In this week’s Wednesday 5, we report on how Caracas’s poor have turned a luxury building into their home; learn more about Elizabeth Gilbert than the mainstream headlines have shared; take note of some clever zingers for when our adult children (accidentally) insult us; take more notes after reading The Gender Issue from The Chronicle of Higher Education; and applaud mother and academic Melva Sampson for her raw and candid telling of the challenges of being a good scholar and a good mother.
Housing Poor Families
Here in New York, most of us were able to brace for Hurricane Sandy indoors. Yet our thoughts were with the hundreds of men and women in our city who are homeless, and who, because of a chronically challenged shelter system, were seeking other ways of shelter. In major global cities such as New York City, the growing rates of people who are homeless and/or living in substandard housing reveal a troubling contradiction to so-called progress and modernity. We are intrigued by a recent Fast Company article, “Will Cities of the Future Be Filled with Vertical Slums?” which reported that after a 45-story luxury building in Caracas, Venezuela, was abandoned by developers, 750 families moved in.
The world’s resourceful poor have for years manufactured makeshift communities on the edges of mega-cities. But this was a notably different model, a one-time high-end high-rise turning the sprawling shantytown on its ear. After all, why should such a formidable structure, designed by Venezuelan architect Enrique Gómez, sit vacant? If a luxury hotel won’t move in, why can’t the poor?
Read more about this design revolution and the call for architects and developers to start thinking critically about how to improve the lives of the world’s poor.
Elizabeth Gilbert on Life before Eat, Pray, Love
If you’re a fan of Elizabeth Gilbert, Rachel Khong’s interview at The Rumpus offers up some new and intriguing nuggets about the writer who has made a career of redefining life after 40. In the interview, Gilbert is candid and open about the woman she was in her thirties—the woman whose stories have become a lifeline for many women. Believe it or not, Gilbert—of publishing and then Hollywood fame for Eat, Pray, Love—is embarrassed by a few of her short stories and credits her days as a bartender as a time of great inspiration for her work. We often think of success as this meteoric rise, but Gilbert, in this extensive interview, shares with us that her road to success has been fraught with flaws, scandals, and really bad decisions:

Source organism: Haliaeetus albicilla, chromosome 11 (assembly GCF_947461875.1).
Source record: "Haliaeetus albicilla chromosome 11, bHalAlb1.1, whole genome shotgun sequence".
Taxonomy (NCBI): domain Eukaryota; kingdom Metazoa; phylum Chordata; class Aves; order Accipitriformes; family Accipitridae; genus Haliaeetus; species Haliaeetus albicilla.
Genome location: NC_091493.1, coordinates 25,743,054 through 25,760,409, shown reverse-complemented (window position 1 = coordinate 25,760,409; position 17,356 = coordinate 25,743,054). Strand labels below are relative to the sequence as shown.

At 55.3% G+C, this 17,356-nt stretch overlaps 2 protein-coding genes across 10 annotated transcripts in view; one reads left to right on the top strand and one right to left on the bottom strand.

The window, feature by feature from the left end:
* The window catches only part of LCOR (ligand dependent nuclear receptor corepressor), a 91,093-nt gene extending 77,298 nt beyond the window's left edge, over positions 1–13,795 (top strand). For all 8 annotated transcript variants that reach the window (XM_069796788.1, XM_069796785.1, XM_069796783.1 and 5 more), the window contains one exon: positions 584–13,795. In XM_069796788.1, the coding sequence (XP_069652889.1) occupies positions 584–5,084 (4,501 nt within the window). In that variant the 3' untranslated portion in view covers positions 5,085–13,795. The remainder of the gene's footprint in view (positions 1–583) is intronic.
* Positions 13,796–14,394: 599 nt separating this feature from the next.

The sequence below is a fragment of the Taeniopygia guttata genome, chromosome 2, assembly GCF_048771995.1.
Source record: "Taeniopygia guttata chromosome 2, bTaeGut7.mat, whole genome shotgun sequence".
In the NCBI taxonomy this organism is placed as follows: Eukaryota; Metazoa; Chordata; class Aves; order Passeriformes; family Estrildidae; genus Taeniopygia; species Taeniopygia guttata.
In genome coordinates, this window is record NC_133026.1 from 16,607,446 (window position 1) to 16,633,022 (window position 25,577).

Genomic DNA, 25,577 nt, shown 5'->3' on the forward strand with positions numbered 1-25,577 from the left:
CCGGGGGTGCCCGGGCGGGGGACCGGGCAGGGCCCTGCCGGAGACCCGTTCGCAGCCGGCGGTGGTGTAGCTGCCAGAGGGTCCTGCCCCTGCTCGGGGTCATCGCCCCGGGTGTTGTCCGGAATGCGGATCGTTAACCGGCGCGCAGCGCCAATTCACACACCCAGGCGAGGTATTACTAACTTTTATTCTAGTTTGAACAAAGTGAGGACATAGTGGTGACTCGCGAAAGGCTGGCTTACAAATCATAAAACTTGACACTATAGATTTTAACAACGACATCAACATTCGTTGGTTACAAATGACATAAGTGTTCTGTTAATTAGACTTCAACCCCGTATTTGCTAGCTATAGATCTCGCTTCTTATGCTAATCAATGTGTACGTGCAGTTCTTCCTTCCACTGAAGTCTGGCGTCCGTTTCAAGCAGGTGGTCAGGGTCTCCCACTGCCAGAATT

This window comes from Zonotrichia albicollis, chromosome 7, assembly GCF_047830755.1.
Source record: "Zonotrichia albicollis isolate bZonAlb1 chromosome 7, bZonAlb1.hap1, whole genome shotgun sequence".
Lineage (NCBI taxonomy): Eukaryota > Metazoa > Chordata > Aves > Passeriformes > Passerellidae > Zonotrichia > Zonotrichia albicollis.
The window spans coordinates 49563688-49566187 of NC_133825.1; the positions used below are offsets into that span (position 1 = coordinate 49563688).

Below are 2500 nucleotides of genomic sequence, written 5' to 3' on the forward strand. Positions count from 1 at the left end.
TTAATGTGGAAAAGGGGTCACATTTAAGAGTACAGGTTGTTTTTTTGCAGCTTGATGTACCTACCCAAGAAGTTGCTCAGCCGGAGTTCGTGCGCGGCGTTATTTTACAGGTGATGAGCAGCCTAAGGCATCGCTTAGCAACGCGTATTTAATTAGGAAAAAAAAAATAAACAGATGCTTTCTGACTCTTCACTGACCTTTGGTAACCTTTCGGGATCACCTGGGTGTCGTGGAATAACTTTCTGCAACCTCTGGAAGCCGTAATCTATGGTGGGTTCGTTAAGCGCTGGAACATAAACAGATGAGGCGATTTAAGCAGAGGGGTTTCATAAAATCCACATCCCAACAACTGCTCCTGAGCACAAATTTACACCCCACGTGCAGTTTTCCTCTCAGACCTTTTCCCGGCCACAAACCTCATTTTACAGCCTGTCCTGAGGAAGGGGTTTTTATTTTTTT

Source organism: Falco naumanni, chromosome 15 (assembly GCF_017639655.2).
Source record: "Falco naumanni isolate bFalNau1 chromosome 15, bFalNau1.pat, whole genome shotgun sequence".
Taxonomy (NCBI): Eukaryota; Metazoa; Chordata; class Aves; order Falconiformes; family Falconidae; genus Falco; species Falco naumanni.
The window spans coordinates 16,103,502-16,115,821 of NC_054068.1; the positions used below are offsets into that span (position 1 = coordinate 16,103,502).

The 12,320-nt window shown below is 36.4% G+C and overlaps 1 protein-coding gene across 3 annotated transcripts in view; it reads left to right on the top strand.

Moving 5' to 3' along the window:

When I look back on those years, what feels miraculous to me is not that I was able to do any writing working as a bartender and a waitress—it’s that I was able to do any writing while I was making the stupidest fucking personal decisions anybody has ever made.
As you know, it does get better for Gilbert. Click here for the full interview.
TED Talks | Elizabeth Gilbert: Your elusive creative genius
Adult Kids Say the Darnedest Things
Linda Bernstein is back at it with her list of faux pas. We featured her article “Six Things You Shouldn’t Say to Your Adult Child” in our Wednesday 5 a few weeks ago. In this iteration she flips the script and lists the “10 Outrageous Things Adult Kids Should Never Say to Us—but Do Anyway.” Among our funny favorites are “Can I have that when you die?” and “Are you guys spending all your money, or are you planning on leaving me any?” The best part: Bernstein offers up some zingers for parents to make their own clever, yet, sensitive, comebacks.
Women of Academe
The Chronicle of Higher Education‘s Gender Issue is out. It looks beyond the data and explores the stories of women in the academy—where they are thriving and where they remain largely absent. Of note is Katherine Mangan’s article “In the Humanities, Men Dominate the Fields of Philosophy and History,” in which she argues that the “under-representation of women in science and mathematics is well documented, but it may come as a surprise to many people that men also far outnumber women in certain humanities disciplines.” And equally compelling is “Lady Academe and Labor-Market Segmentation,” where Marc Bousquet says that “The narrative of women’s success via higher education rests on a house of cards. Sure, there are more women in business administration, but they are far more common in the dead-end administrative and supervisory ranks of lower management.” A lot to consider in this Gender Issue.
The ‘Performance of Mothering’
And speaking of women in the academy, we are moved by Melva Sampson’s poignant and reflective story in The Feminist Wire where she, a mother of two girls, questions the cost of the rigors of an academic career on her daughters. The title speaks for itself: “I’m Exhausted but I Do Want to Be Well: Raising Womanish Girls, the Performance of Mothering and Wading in Murky Waters.” Sampson, who is pursuing a Ph.D. in Religion at Emory University, tells us that she landed in the hospital for five days after driving herself too hard.
I have had to question does [my work] mean more to me than the well-being of my girls? Does the isolating nature and competitive ethos of the academy arrest particular sensibilities that might impede healthy mothering? What will our daughters glean from our posturing and performance in the academy? My daughters cried when they had to leave me in the emergency room. I cried too.
While we are still debating whether the 21st century woman can have it all, Sampson’s story adds a new perspective to the debate: Is having it all truly worth it?